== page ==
The Emajõgi river flows through the city and a great way of seeing the sights is via the Jõmmu Barge, the only remaining one of its kind in the world. The wooden vessel was a popular sight from Hanseatic times until the mid-20th century and used to carry goods.
Today, volunteers are building a second replica barge which will also be used for trips on the river, Lake Peipus and Lake Võrtsjärv, and it’s here you can witness the country’s obsession with wooden saunas. Floating on water, they are a nod to the community of nearby Võru, which is recognised by UNESCO for its traditional smoke sauna houses.
Accommodation wise, Tartu can get busy and capital of culture organisers are hoping to encourage locals to offer home stays or for tourists to head a little out and enjoy the delights of such places as Mooste Distillery, part of a 1900s manor estate, with six rooms and a breakfast and dinner menu which sources local produce.
Tradition and culture is a big thing in Estonia and 40 kms from Tartu and on the forested shorelines of Lake Peipsi, there are villages full of the old believers sect, Eastern Orthodox Christians, who cultivate a particularly pungent species of onion, which they use for cooking and handicrafts along The Onion Route.
The country’s third city Narva in the north, has an intriguing feel to it and is rich in history. Dominated by two facing fortresses, one in Estonia and the other across the border in Russia, it is a must place to visit.
Built in 1256, Hermann, also known as Narva Castle is divided from the Ivangorod fortress by water and has been beautifully restored, with aspects of old and new, and the museum inside has been made child friendly with hi tech games and cartoons to spell out its history. Narva’s war bunkers used to protect locals are also worth a look.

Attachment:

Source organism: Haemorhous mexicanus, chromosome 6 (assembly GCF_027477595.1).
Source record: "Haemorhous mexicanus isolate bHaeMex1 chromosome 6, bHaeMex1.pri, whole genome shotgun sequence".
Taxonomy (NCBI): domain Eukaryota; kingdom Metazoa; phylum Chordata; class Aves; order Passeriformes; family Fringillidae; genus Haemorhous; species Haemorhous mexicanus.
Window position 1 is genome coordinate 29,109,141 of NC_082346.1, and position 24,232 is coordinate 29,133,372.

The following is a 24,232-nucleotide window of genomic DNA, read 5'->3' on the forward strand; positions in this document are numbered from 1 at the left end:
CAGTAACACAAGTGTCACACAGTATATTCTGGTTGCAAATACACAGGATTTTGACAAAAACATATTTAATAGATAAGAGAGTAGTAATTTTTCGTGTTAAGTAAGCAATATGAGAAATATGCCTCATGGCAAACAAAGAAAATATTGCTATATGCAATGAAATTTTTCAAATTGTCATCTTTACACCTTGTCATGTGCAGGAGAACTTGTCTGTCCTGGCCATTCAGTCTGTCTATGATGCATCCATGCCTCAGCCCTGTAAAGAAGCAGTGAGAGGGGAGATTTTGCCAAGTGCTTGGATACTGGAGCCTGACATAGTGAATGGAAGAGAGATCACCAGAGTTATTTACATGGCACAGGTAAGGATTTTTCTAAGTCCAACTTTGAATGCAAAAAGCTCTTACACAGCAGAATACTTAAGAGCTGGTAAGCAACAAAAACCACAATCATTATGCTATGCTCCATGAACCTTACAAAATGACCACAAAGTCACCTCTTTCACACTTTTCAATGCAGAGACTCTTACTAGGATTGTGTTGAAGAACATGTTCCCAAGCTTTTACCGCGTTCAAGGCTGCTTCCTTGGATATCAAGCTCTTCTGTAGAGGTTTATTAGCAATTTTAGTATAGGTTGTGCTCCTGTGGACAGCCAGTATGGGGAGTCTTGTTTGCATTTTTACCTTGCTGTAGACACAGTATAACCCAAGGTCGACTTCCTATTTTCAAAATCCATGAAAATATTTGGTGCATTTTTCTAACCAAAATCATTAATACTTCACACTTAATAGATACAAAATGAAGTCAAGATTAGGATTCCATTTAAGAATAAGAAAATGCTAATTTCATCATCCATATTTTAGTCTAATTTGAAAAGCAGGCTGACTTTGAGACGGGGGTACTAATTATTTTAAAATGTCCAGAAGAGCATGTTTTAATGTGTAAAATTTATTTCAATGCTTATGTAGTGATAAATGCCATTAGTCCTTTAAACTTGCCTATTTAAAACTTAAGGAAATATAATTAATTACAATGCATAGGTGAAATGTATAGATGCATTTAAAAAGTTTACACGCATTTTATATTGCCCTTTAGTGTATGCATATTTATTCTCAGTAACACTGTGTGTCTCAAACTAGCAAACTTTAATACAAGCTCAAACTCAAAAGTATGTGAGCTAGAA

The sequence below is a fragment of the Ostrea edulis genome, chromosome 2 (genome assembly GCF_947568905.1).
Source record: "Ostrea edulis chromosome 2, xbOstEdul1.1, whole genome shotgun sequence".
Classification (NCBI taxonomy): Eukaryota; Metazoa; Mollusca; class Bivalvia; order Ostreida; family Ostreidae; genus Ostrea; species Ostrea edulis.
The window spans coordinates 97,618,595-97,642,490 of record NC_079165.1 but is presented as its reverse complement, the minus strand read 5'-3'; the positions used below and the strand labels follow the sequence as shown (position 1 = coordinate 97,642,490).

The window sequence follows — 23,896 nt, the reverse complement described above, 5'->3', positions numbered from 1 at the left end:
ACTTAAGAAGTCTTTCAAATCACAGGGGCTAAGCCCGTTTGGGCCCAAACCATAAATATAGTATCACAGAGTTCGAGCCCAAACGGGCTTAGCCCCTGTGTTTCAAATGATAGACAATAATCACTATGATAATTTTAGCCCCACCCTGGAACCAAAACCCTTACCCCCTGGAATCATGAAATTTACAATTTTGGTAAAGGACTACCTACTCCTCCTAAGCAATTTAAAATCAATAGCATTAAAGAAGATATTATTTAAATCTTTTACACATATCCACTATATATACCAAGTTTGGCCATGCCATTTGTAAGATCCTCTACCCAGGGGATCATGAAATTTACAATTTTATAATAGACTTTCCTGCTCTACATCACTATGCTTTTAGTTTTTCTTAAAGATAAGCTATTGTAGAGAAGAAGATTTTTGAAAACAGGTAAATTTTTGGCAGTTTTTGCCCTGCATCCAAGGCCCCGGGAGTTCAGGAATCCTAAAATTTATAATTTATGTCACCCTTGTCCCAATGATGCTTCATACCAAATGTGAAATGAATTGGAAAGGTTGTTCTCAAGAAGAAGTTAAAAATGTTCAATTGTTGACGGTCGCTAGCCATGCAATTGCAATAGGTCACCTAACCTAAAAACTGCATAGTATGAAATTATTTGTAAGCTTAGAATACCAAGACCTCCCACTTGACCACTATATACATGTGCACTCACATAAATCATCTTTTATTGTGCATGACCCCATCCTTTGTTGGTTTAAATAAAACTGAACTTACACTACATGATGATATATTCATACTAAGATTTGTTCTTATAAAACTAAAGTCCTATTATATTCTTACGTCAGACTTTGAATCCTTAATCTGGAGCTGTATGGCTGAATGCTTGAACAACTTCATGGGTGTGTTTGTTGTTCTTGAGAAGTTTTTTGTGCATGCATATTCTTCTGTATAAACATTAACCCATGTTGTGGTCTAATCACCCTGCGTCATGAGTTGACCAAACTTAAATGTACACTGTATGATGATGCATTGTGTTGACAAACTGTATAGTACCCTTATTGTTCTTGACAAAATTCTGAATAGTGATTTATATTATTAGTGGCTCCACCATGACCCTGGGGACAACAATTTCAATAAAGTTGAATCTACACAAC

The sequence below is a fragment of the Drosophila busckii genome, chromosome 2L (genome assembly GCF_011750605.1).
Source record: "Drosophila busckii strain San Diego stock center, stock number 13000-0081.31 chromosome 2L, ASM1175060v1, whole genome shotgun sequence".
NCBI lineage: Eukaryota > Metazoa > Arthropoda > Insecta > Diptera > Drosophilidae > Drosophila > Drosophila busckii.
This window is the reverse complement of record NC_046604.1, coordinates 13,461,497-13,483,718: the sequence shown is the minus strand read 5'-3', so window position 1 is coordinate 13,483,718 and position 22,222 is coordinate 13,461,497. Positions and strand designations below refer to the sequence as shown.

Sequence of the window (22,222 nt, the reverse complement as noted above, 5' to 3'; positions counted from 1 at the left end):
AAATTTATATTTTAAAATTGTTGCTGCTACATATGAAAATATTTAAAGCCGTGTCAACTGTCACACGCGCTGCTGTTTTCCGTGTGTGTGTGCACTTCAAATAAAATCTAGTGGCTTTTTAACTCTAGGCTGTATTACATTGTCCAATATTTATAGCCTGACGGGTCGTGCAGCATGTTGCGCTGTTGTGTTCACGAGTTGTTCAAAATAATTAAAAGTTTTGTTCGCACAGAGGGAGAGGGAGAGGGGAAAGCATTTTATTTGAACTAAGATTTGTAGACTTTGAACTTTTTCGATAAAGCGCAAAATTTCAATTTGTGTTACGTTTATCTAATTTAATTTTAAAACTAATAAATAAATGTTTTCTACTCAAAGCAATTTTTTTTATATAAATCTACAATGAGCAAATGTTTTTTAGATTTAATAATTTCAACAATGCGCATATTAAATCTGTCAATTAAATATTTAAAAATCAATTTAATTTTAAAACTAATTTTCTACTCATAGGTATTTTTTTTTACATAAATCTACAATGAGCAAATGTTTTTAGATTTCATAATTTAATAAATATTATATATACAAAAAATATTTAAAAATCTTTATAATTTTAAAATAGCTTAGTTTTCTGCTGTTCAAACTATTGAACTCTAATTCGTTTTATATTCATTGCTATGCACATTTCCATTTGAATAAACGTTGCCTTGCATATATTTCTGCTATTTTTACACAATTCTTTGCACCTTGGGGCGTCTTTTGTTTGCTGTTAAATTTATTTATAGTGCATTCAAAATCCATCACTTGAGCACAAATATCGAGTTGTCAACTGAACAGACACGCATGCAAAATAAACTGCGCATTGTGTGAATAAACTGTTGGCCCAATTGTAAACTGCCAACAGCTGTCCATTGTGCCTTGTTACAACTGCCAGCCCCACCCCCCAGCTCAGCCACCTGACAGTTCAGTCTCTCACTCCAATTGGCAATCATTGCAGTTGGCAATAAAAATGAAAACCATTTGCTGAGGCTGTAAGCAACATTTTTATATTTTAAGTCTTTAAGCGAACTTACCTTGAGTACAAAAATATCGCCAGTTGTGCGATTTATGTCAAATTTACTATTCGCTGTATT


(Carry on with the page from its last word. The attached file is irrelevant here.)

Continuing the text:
Currently the border between Estonia and Russia is closed due to the war in Ukraine, so it’s interesting to be so close and take a peek at how daily life is still going on.
The Narva River also separates the now derelict and huge Kreenholm factory which was built on an island and was the biggest textile manufacturer in Europe. Having a toe in both countries meant the city had the most modern industrial buildings in the Russian empire.
Its links to the north of England are reflected in its fine red brick architecture and at one time, it employed 8,000 people. The vast site closed down officially in 2010 and since then it has been used occasionally for outdoor concerts, with investment on hold as the conflict continues.
The site has an eerie feel to it, and you can imagine it at its height of production, with a roaring waterfall and an imposing statue dedicated to the workers who started Estonia’s first labour strike in 1872.
Narva has a lovely old-fashioned promenade to stroll along and just 10 minutes out of town lies the picturesque town of Sillamäe, with its beautiful old buildings and a welcoming seafront.
Estonia is known for its spas and the Meresuu Spa & Hotel next to the country’s longest sandy beach is a short hop from Narva and has seven different saunas including two outdoor wooden ones.
It’s testament to this clean, calm and ever so charming country, which is just crying out for more visitors to fall in love with it.
Travel to Estonia with Air Baltic, which operates out of London Gatwick and flies to the capital Tallinn, and where bus and train routes make travelling around the country quite easy.
The super helpful Visit Estonia tourist board staff can help you plan your itinerary.
Rebecca Hay is an experienced travel writer and member of The British Guild of Travel Writers. Follow her adventures with her family on Twitter and Instagram @emojiadventurer and on Facebook via EmojiAdventurers2.
Photographs courtesy of Visit Estonia